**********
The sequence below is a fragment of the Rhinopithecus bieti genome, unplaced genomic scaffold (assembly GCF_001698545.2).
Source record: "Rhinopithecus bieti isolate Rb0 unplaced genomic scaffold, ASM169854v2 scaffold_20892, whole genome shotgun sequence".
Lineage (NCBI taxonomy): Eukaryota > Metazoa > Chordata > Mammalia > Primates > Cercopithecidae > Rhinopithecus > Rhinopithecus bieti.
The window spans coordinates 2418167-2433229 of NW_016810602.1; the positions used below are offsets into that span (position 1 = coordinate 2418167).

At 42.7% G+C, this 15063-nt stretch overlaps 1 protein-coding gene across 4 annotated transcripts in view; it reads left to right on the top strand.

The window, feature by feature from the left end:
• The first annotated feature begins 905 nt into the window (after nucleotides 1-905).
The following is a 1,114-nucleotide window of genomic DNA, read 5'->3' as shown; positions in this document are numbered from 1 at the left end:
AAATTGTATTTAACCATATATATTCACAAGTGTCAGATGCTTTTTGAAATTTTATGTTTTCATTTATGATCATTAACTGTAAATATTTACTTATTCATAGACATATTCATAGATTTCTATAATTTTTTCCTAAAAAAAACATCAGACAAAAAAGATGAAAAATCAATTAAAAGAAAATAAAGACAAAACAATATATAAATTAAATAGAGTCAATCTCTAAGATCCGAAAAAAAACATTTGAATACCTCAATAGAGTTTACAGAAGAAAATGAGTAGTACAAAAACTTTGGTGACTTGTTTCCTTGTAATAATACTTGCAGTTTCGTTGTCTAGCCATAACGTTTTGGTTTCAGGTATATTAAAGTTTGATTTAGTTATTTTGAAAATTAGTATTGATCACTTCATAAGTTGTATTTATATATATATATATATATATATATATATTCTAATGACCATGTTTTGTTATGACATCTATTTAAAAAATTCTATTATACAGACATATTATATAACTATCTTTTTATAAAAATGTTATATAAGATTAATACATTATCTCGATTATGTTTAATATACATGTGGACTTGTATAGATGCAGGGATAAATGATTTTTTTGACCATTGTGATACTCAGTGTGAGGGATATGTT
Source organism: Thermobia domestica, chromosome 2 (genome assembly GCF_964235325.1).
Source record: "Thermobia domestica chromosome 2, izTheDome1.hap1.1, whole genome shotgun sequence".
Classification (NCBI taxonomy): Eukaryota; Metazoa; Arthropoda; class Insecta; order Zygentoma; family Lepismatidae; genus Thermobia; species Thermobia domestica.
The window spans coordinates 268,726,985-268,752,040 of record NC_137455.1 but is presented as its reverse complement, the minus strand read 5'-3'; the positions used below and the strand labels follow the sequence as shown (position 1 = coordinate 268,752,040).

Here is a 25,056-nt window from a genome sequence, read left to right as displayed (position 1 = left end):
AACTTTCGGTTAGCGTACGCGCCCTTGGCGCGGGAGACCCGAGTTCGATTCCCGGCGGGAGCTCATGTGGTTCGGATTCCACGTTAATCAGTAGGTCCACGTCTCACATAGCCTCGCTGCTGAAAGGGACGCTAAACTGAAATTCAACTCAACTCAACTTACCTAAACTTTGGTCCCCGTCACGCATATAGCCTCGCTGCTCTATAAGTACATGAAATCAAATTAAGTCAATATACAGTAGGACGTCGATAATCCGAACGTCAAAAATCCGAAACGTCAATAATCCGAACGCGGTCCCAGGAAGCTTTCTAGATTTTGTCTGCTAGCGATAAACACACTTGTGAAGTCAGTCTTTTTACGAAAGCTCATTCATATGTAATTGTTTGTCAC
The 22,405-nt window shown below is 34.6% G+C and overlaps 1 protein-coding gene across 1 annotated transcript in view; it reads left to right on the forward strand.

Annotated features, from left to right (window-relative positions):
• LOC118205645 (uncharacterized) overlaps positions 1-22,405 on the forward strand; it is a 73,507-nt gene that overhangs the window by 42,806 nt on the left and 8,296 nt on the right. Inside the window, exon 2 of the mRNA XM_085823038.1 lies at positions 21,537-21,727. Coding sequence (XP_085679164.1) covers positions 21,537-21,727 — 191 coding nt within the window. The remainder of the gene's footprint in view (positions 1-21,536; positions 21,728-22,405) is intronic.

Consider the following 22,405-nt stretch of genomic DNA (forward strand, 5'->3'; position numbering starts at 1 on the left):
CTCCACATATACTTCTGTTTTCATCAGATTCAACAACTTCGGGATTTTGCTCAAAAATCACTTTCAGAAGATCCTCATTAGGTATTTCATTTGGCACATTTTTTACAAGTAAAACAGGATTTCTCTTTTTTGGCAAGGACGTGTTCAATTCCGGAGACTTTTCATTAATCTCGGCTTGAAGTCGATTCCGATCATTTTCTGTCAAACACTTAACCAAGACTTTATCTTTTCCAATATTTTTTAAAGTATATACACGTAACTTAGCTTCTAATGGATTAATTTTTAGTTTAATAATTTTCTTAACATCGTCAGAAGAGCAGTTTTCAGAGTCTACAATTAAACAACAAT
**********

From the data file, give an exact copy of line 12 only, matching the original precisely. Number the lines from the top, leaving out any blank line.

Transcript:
Classification (NCBI taxonomy): Eukaryota; Metazoa; Arthropoda; class Insecta; order Zygentoma; family Lepismatidae; genus Thermobia; species Thermobia domestica.